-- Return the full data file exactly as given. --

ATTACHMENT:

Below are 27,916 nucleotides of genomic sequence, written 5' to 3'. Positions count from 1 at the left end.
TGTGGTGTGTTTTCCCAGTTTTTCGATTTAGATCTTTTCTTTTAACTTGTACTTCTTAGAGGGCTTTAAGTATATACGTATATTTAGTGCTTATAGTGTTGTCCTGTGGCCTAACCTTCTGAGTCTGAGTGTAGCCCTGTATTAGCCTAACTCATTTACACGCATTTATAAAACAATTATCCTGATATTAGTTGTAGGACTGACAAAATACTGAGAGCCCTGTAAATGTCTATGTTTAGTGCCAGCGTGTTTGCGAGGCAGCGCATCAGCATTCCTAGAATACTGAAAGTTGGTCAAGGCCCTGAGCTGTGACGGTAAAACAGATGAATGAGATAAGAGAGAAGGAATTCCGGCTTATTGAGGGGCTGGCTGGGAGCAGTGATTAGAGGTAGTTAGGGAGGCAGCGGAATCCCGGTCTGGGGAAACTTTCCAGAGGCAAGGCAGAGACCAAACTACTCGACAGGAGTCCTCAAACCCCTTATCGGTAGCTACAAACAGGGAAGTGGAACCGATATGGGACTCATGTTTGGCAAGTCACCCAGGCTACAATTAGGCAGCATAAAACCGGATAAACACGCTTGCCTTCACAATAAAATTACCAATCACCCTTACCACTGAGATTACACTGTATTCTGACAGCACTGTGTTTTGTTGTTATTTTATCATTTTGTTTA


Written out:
Below are 27,916 nucleotides of genomic sequence, written 5' to 3'. Positions count from 1 at the left end.
TGTGGTGTGTTTTCCCAGTTTTTCGATTTAGATCTTTTCTTTTAACTTGTACTTCTTAGAGGGCTTTAAGTATATACGTATATTTAGTGCTTATAGTGTTGTCCTGTGGCCTAACCTTCTGAGTCTGAGTGTAGCCCTGTATTAGCCTAACTCATTTACACGCATTTATAAAACAATTATCCTGATATTAGTTGTAGGACTGACAAAATACTGAGAGCCCTGTAAATGTCTATGTTTAGTGCCAGCGTGTTTGCGAGGCAGCGCATCAGCATTCCTAGAATACTGAAAGTTGGTCAAGGCCCTGAGCTGTGACGGTAAAACAGATGAATGAGATAAGAGAGAAGGAATTCCGGCTTATTGAGGGGCTGGCTGGGAGCAGTGATTAGAGGTAGTTAGGGAGGCAGCGGAATCCCGGTCTGGGGAAACTTTCCAGAGGCAAGGCAGAGACCAAACTACTCGACAGGAGTCCTCAAACCCCTTATCGGTAGCTACAAACAGGGAAGTGGAACCGATATGGGACTCATGTTTGGCAAGTCACCCAGGCTACAATTAGGCAGCATAAAACCGGATAAACACGCTTGCCTTCACAATAAAATTACCAATCACCCTTACCACTGAGATTACACTGTATTCTGACAGCACTGTGTTTTGTTGTTATTTTATCATTTTGTTTA